Madame de Pompadour



Jeanne-Antoinette Poisson, Marquise (later Duchesse) de Pompadour, also known as Madame de Pompadour (December 29, 1721April 15, 1764) was a well known courtesan and the famous mistress of King Louis XV of France.

Early life

Madame de Pompadour was born Jeanne-Antoinette Poisson on December 29 1721 in Paris. It is suspected that her biological father was the rich financier Le Normant de Tournehem, who became her legal guardian when her official father Francois Poisson, a steward to the Paris brothers--foremost financiers of the French economy--was forced to leave the country in 1725 after a scandal. He was cleared eight years later and allowed to return to France. Her younger brother was Abel-François Poisson de Vandières (who would later become the Marquis de Marigny). She was intelligent, beautiful, and educated; she also learned to dance, engrave and play the clavichord. She later claimed that at the age of nine, she was taken to a fortune teller by her mother and told that she would someday reign over the heart of a king. Apparently her mother believed the prophecy and accordingly nicknamed her "Reinette". She spent a year in a convent upon the wish of her father to be exposed to the Roman Catholic religion. Then her education at home resumed, and she learned to recite entire plays by heart, absorb knowledge of botany, paint, charm men, and most importantly, effectively run a household. Lacking only strong health, Reinette seemed ready to live up to her name, though her bourgeoise background made it seem unlikely. Unexpectedly, her parents found it hard to make her a good match, probably due to their own notoriety rather than any defect in their near perfect daughter.

At last, she was married in 1741 (at the age of 19) to Charles-Guillaume Le Normant d'Étiolles, nephew of her guardian, who accepted the match and the large financial incentives that came with it. With him, she had two children, a boy who died the year after his birth in 1741 and Alexandrine-Jeanne (nicknamed "Fanfan"), born August 10, 1744. Contemporary opinion supported by artwork from the time considered Poisson to be quite beautiful, with her small mouth and oval face enlivened by her wit. Her young husband was soon mad about her and she reigned in the fashionable world of Paris. She founded her own salon and the great philosophes soon circled her flame.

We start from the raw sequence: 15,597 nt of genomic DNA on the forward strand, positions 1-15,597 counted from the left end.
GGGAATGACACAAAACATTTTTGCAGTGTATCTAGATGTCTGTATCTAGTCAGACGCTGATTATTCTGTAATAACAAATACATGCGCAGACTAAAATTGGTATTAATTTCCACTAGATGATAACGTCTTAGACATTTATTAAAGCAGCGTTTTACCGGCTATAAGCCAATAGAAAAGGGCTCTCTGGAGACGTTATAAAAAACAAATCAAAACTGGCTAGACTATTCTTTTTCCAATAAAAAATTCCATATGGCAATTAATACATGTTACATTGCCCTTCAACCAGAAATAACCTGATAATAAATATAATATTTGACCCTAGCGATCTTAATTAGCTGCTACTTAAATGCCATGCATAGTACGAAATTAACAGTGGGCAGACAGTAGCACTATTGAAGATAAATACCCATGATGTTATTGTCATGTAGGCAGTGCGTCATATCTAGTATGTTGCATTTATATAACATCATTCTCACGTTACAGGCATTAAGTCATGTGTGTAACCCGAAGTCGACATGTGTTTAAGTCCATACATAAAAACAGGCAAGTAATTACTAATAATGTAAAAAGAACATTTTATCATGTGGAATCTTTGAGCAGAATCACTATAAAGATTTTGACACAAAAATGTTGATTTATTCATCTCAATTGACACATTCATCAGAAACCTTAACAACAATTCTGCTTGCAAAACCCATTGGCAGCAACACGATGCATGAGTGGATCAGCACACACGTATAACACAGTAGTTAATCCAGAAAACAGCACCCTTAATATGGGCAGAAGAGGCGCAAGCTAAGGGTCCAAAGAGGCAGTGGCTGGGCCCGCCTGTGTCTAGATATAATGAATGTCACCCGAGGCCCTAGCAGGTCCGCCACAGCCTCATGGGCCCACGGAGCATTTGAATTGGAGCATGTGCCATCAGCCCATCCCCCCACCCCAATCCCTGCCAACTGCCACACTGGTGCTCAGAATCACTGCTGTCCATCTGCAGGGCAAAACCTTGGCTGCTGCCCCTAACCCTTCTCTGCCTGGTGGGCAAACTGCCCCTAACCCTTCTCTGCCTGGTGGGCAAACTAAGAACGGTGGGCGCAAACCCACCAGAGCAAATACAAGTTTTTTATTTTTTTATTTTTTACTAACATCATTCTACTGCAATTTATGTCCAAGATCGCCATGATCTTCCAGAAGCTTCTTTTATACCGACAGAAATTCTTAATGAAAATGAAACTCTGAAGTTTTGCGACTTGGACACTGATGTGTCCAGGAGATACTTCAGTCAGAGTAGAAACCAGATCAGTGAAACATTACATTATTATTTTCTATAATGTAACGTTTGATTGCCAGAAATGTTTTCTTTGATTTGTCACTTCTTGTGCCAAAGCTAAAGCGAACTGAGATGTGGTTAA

Enlarge picture
Mme de Pompadour, pastel by Maurice Quentin de La Tour, shown at the Paris Salon, 1755 (Louvre Museum)


As Reinette became known in society, even the King came to hear of her. Madame Poisson, ever ambitious for the prophecy to succeed, numerous times took Reinette in their carriage to the royal forest in the hope of 'accidentally' encountering the King. At last, Reinette caught the eye of King Louis XV in 1745. A group of courtiers, including her father-in-law, promoted her acquaintance with the monarch, who was still mourning the death of his second official mistress, the Duchesse de Châteauroux. In February 1745, Antoinette was invited to a royal mask ball at Versailles celebrating the marriage of the King's son. At the chosen moment in the Grand Ballroom, eight costumed figures appeared, comically dressed as yew-tree hedges, one of which was the King in disguise. By chance or design, Reinette dressed as Diana, goddess of the Hunt, had found her prey and soon the King removed his headdress and engaged her in courtly conversation. By March, she was a regular visitor and King's mistress, installed at Versailles. He also bought her the estate of Pompadour, a marquisate with title and coat-of-arms. In July, Louis created her a marquise and she was legally separated from her crestfallen husband; on September 14 she was formally presented at court, where she demonstrated her mastery of the highly-mannered court etiquette. She was now 23, a bourgeoise by birth but nonetheless a royal mistress, however, her mother had died too early to see the prophecy come true. Now she commanded the attention of the court. Quickly, alliances, conspiracies, friends, and enemies swirled around her.